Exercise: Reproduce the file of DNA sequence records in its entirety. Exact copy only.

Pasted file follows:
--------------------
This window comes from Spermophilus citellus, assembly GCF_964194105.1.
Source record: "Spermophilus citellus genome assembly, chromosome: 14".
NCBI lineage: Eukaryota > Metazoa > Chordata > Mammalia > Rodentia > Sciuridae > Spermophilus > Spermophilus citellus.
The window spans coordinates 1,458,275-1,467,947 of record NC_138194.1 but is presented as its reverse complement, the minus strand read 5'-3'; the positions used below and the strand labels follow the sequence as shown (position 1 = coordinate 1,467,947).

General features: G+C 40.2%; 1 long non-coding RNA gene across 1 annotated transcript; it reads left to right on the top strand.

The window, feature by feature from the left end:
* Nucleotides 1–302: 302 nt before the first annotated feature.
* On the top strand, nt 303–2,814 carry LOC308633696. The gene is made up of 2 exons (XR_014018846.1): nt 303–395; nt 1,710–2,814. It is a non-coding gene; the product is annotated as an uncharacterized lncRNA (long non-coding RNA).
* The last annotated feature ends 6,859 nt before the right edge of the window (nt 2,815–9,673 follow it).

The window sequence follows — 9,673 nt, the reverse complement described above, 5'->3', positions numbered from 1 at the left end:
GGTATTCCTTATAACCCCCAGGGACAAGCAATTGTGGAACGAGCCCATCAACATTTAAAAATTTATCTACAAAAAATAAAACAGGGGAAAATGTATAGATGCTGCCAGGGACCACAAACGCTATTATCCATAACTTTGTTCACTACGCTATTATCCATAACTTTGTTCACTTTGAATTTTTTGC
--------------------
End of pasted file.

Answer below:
This window comes from Spermophilus citellus, assembly GCF_964194105.1.
Source record: "Spermophilus citellus genome assembly, chromosome: 14".
NCBI lineage: Eukaryota > Metazoa > Chordata > Mammalia > Rodentia > Sciuridae > Spermophilus > Spermophilus citellus.
The window spans coordinates 1,458,275-1,467,947 of record NC_138194.1 but is presented as its reverse complement, the minus strand read 5'-3'; the positions used below and the strand labels follow the sequence as shown (position 1 = coordinate 1,467,947).

General features: G+C 40.2%; 1 long non-coding RNA gene across 1 annotated transcript; it reads left to right on the top strand.

The window, feature by feature from the left end:
* Nucleotides 1–302: 302 nt before the first annotated feature.
* On the top strand, nt 303–2,814 carry LOC308633696. The gene is made up of 2 exons (XR_014018846.1): nt 303–395; nt 1,710–2,814. It is a non-coding gene; the product is annotated as an uncharacterized lncRNA (long non-coding RNA).
* The last annotated feature ends 6,859 nt before the right edge of the window (nt 2,815–9,673 follow it).

The window sequence follows — 9,673 nt, the reverse complement described above, 5'->3', positions numbered from 1 at the left end:
GGTATTCCTTATAACCCCCAGGGACAAGCAATTGTGGAACGAGCCCATCAACATTTAAAAATTTATCTACAAAAAATAAAACAGGGGAAAATGTATAGATGCTGCCAGGGACCACAAACGCTATTATCCATAACTTTGTTCACTACGCTATTATCCATAACTTTGTTCACTTTGAATTTTTTGC